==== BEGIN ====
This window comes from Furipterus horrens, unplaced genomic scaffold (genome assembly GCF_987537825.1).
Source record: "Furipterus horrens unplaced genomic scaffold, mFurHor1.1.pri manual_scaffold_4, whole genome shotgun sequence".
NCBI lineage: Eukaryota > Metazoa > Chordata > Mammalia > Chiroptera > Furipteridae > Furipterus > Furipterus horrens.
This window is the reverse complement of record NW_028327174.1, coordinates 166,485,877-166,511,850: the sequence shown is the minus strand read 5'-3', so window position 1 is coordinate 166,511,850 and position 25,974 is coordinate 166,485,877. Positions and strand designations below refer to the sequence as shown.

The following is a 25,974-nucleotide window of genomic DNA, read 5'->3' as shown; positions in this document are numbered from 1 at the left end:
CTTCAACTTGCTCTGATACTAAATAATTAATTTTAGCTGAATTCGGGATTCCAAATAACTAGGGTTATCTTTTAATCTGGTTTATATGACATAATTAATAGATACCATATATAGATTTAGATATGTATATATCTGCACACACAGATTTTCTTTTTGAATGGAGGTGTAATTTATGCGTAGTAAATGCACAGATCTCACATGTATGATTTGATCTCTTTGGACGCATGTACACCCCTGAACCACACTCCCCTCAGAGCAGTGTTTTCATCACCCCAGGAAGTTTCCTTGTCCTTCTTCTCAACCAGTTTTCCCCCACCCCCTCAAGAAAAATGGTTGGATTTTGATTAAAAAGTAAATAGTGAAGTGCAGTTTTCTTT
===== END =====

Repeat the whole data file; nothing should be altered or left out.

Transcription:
This window comes from Furipterus horrens, unplaced genomic scaffold (genome assembly GCF_987537825.1).
Source record: "Furipterus horrens unplaced genomic scaffold, mFurHor1.1.pri manual_scaffold_4, whole genome shotgun sequence".
NCBI lineage: Eukaryota > Metazoa > Chordata > Mammalia > Chiroptera > Furipteridae > Furipterus > Furipterus horrens.
This window is the reverse complement of record NW_028327174.1, coordinates 166,485,877-166,511,850: the sequence shown is the minus strand read 5'-3', so window position 1 is coordinate 166,511,850 and position 25,974 is coordinate 166,485,877. Positions and strand designations below refer to the sequence as shown.

The following is a 25,974-nucleotide window of genomic DNA, read 5'->3' as shown; positions in this document are numbered from 1 at the left end:
CTTCAACTTGCTCTGATACTAAATAATTAATTTTAGCTGAATTCGGGATTCCAAATAACTAGGGTTATCTTTTAATCTGGTTTATATGACATAATTAATAGATACCATATATAGATTTAGATATGTATATATCTGCACACACAGATTTTCTTTTTGAATGGAGGTGTAATTTATGCGTAGTAAATGCACAGATCTCACATGTATGATTTGATCTCTTTGGACGCATGTACACCCCTGAACCACACTCCCCTCAGAGCAGTGTTTTCATCACCCCAGGAAGTTTCCTTGTCCTTCTTCTCAACCAGTTTTCCCCCACCCCCTCAAGAAAAATGGTTGGATTTTGATTAAAAAGTAAATAGTGAAGTGCAGTTTTCTTT